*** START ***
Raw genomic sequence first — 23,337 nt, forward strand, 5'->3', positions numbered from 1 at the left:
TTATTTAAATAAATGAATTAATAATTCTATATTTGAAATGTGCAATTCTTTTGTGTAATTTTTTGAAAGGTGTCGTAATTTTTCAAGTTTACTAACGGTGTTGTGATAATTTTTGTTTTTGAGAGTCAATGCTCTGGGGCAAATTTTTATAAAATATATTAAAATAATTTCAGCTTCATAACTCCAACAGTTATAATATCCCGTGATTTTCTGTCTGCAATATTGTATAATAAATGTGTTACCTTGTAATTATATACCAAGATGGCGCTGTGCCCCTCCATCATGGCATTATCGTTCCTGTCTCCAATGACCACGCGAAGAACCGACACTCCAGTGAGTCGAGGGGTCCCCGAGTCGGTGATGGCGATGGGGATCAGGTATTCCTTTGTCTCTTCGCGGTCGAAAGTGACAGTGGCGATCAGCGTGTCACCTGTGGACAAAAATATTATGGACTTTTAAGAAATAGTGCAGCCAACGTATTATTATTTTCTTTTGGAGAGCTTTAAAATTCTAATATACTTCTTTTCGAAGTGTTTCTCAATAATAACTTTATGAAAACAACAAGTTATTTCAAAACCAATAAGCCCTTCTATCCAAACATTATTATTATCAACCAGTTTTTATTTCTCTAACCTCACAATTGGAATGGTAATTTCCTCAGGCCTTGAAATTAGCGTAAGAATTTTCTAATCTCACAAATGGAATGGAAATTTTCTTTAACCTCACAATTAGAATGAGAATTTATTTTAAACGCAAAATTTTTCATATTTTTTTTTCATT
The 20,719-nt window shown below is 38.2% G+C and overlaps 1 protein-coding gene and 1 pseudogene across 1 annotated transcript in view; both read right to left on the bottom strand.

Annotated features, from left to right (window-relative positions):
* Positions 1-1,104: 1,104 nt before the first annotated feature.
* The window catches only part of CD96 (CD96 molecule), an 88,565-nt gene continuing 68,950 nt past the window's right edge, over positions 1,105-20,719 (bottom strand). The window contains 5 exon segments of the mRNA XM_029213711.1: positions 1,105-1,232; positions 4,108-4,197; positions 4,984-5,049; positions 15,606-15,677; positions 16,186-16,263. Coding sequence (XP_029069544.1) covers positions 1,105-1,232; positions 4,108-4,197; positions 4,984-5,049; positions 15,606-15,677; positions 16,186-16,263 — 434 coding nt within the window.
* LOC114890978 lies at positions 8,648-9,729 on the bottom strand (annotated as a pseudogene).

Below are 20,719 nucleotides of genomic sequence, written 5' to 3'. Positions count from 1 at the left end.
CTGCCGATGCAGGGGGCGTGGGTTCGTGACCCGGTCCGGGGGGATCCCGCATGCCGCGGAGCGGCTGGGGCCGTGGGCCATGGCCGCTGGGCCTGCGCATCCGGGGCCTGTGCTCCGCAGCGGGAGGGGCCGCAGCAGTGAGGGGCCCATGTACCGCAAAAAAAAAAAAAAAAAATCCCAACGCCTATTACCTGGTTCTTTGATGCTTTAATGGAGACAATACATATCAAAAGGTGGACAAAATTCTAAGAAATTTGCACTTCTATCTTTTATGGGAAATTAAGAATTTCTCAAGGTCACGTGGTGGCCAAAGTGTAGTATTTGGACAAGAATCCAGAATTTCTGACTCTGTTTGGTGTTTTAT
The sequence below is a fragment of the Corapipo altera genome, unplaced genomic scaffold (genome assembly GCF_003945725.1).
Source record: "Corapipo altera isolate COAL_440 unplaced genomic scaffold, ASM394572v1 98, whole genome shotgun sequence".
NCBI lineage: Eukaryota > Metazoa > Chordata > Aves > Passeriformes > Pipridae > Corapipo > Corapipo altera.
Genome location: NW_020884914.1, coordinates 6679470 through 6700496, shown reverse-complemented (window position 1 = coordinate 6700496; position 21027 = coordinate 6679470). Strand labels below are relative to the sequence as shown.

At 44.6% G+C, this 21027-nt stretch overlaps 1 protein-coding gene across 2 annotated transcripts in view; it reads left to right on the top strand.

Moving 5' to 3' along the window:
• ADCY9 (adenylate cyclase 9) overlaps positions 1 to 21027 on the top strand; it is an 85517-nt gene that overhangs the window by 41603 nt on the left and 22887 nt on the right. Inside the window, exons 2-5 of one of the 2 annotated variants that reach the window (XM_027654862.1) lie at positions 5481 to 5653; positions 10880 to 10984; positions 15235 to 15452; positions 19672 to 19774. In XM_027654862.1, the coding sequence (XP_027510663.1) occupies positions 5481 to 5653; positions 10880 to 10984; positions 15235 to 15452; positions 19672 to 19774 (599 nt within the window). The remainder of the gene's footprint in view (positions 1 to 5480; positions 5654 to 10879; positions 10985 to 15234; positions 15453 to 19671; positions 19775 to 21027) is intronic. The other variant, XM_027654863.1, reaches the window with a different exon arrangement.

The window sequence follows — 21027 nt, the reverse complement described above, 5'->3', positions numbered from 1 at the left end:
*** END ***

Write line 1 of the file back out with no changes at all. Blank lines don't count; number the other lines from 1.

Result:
Raw genomic sequence first — 23,337 nt, forward strand, 5'->3', positions numbered from 1 at the left: